I ran because of my long-term goal, which I’m not ready to reveal yet. It’s written in a secret place at the moment, and once I pass the C25K I’ll be making some posts about goals, short and long term. Right now my only short term goal is to complete each running day. My long term goal is the completion of the course.
So my run:
1.94 miles, completed in 29:32. Average pace: 15.5 miles/minute.
It was a fairly flat route, and the weather was good. As I ran, I called myself a runner. I even said:
Many many many many years ago, I was in school. I was a short, dumpy kid who could not run for toffee so to speak.
Fast forward 25(ish) years and I am an overweight, unfit, unkempt mess of a man. At least I can call myself a man, though.
Why am I writing this? It’s simple. Some time ago last year I attempted to start the C25K program (that’s Couch To Five K(ilometres)) – I lasted a week before I twisted my ankle. I wrote off the whole thing as a bad attempt at new year’s resolutions. They have never been successful in my opinion anyway.
About 6-8 months later I try again. This time I am better prepared. I have read up on gait, stride, foot strike and examined all my shoes. I went out and spent £80 on a single pair of shoes (I could buy about 4-5 pairs on that kind of money, proving what a miser I am).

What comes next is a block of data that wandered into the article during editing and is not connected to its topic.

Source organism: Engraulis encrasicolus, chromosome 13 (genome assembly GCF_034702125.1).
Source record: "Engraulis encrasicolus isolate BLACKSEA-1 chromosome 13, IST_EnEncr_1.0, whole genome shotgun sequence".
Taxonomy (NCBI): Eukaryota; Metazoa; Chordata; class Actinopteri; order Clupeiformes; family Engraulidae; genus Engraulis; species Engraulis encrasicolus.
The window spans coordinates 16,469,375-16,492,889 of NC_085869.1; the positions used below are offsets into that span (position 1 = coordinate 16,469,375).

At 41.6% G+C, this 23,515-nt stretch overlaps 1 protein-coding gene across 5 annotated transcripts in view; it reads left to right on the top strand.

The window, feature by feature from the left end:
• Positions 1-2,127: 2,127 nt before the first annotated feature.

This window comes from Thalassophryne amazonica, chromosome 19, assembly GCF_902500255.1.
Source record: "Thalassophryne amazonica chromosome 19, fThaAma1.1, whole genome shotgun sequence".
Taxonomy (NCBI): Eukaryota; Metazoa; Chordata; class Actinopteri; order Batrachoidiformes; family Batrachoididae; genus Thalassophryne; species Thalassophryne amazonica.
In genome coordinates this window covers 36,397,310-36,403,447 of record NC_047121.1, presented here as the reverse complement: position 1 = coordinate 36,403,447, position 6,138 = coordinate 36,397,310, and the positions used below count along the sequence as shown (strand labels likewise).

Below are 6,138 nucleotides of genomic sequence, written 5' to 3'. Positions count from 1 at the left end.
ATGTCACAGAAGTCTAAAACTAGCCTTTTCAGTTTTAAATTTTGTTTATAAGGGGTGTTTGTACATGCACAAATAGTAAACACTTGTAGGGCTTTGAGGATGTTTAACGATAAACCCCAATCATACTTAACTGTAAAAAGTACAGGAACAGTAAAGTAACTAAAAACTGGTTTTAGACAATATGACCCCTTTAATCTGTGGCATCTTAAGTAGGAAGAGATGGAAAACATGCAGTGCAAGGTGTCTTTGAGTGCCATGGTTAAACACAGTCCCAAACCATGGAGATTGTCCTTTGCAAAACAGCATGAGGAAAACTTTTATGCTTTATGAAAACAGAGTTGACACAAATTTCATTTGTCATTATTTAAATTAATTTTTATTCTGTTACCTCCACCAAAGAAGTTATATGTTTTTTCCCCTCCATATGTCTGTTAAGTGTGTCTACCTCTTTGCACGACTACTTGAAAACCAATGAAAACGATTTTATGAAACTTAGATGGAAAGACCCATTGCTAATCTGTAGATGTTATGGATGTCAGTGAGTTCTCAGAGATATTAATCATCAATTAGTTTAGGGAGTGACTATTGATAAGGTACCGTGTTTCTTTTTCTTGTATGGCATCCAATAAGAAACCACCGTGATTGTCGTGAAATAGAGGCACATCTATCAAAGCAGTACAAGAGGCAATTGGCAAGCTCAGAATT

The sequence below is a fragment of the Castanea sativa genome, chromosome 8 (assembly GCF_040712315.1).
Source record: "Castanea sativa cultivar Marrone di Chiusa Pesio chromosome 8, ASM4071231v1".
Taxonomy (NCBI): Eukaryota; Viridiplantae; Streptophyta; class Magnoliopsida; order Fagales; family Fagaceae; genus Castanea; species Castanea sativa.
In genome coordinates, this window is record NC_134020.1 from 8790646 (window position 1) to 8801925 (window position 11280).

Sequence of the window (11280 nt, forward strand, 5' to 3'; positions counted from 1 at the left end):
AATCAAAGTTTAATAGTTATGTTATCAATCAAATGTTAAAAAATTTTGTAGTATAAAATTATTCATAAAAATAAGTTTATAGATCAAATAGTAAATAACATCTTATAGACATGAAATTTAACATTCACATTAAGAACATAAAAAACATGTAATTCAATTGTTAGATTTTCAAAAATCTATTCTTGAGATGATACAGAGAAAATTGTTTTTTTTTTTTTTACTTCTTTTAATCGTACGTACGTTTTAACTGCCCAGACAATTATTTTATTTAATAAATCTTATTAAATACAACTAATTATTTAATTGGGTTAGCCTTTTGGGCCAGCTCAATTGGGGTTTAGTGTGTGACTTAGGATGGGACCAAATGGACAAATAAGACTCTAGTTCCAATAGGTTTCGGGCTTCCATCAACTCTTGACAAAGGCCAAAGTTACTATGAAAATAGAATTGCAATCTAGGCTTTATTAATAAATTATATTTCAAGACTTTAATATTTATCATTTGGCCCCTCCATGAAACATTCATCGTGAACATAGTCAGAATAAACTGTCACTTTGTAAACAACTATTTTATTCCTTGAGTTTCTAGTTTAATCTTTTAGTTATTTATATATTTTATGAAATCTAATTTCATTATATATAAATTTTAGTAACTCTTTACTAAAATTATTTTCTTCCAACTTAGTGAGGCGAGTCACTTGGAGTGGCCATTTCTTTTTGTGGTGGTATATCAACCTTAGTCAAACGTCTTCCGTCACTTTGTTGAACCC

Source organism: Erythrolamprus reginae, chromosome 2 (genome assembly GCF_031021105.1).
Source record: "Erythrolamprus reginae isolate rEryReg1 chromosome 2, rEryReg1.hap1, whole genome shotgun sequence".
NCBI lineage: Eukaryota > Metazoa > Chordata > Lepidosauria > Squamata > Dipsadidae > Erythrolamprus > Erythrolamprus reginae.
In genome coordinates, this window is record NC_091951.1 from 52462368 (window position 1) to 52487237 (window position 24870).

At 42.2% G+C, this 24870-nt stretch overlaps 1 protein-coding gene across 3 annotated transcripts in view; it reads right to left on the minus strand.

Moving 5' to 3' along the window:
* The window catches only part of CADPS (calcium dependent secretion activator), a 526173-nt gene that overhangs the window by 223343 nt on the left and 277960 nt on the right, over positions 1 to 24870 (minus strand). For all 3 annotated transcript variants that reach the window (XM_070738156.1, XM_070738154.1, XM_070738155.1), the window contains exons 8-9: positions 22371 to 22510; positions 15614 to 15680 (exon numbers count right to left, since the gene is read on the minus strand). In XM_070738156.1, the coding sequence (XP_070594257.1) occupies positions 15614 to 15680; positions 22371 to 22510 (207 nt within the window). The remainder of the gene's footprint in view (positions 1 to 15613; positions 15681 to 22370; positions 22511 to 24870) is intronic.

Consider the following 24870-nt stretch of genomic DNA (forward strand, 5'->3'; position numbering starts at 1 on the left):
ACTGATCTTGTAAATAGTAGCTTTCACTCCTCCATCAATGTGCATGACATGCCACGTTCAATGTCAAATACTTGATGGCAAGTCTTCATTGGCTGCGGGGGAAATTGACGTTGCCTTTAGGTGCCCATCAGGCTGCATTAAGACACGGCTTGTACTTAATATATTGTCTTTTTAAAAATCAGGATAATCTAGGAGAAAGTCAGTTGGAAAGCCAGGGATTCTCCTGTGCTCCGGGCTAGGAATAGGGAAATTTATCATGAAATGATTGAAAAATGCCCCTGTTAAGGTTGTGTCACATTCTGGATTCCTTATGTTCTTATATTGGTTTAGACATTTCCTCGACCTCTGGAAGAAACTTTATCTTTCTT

I lasted well into week three, and even called myself a runner. I didn’t care that I had to walk parts of it (it’s the program) and was beginning to push myself, I felt I was achieving something.
But it didn’t last. I became severely depressed, burnt out from overwork, no holiday, no break, I had debt I wasn’t getting a grip on, and just wanted to drink to oblivion again.
Then I had to have ear surgery. This may have affected my balance, ability to hear, and much more. Despite my personal resolution that I had to get fitter again, I had to wait until after the surgery.
So, here I am, nearly two months after my mastoid exploratory surgery, and itching to run.
I catch a cold.
Three days later, I’m itching to run. Again.
Motivational videos? Check.
Shoes ready? Check.
Alarm set? Check.
Runkeeper ready with the C25K workouts? Check.
Here’s hoping I don’t catch diarrhoea overnight.
I’ll leave you with my personal top favourite awesomest most motivational quote ever (at least for me):